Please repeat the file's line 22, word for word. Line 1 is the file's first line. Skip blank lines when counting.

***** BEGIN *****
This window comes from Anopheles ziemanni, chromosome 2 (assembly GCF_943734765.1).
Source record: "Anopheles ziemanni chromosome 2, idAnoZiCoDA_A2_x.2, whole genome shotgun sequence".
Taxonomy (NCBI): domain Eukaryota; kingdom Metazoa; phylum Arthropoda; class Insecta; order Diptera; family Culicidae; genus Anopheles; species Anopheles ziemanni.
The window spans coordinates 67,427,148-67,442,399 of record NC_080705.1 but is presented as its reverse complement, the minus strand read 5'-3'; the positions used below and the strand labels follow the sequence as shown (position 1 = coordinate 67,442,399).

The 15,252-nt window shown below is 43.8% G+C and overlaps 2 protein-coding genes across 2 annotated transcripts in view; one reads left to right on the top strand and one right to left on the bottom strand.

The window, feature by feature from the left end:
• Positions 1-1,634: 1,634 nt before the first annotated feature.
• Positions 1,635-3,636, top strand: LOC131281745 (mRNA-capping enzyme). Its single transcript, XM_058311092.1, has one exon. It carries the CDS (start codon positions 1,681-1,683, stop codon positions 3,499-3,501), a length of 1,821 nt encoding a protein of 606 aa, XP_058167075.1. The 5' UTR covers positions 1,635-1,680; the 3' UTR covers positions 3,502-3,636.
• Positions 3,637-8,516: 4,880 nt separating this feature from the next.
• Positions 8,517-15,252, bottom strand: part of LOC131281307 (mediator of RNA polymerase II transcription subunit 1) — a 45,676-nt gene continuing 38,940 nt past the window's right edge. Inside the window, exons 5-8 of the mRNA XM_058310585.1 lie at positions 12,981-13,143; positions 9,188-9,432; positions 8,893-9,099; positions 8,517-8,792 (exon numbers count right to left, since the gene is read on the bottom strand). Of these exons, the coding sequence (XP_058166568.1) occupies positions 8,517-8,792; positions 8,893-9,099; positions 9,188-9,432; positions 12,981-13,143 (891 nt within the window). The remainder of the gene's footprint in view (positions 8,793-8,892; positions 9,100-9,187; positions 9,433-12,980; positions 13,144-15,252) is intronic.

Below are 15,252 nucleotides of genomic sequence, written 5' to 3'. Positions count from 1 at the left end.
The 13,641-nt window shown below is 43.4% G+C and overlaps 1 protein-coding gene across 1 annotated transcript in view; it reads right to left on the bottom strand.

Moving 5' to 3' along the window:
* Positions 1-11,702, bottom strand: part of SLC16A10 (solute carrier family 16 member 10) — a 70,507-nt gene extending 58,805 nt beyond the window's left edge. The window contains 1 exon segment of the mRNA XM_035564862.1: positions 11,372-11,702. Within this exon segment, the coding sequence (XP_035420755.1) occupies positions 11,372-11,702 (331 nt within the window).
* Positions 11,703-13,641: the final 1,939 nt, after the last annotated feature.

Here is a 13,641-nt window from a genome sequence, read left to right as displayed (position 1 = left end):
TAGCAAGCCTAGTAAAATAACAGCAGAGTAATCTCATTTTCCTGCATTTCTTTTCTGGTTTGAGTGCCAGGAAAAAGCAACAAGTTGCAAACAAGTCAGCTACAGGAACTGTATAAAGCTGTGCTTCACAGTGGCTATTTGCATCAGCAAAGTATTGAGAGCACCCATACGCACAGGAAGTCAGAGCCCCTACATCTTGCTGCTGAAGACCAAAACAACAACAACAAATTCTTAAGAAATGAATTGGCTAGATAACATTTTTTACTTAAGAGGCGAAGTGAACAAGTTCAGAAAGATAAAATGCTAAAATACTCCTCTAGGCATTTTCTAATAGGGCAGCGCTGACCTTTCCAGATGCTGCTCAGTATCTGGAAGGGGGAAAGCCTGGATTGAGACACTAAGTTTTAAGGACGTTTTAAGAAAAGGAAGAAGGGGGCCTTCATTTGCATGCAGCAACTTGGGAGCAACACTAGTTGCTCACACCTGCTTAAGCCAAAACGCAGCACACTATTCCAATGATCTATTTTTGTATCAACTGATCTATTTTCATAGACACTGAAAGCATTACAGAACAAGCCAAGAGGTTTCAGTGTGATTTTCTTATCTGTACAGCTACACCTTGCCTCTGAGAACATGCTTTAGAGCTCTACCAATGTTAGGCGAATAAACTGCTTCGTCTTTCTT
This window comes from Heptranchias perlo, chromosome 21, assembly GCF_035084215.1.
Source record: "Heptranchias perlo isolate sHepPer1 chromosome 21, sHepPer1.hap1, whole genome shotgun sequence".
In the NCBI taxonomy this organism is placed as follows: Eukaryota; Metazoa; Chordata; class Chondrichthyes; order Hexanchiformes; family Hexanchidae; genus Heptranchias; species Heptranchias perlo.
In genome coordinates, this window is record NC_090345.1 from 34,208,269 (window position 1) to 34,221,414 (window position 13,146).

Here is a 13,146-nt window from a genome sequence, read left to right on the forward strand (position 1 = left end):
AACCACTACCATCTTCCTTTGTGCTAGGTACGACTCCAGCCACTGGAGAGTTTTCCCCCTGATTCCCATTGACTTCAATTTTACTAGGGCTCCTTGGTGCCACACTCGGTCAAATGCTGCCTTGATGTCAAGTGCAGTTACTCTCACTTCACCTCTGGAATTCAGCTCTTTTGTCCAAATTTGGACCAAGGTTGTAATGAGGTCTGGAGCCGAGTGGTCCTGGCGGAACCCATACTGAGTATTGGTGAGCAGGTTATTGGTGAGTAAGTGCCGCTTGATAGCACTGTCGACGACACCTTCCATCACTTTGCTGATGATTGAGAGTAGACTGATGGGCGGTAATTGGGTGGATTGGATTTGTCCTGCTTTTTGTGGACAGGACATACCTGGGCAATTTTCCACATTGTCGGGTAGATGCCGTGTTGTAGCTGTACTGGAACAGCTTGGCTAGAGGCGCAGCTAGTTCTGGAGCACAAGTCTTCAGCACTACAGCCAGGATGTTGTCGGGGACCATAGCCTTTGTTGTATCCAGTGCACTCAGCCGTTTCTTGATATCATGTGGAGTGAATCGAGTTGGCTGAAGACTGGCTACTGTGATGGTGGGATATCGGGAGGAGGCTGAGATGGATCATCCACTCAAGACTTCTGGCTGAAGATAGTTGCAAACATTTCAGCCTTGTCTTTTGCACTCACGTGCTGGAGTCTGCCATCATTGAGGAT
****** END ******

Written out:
Here is a 13,146-nt window from a genome sequence, read left to right on the forward strand (position 1 = left end):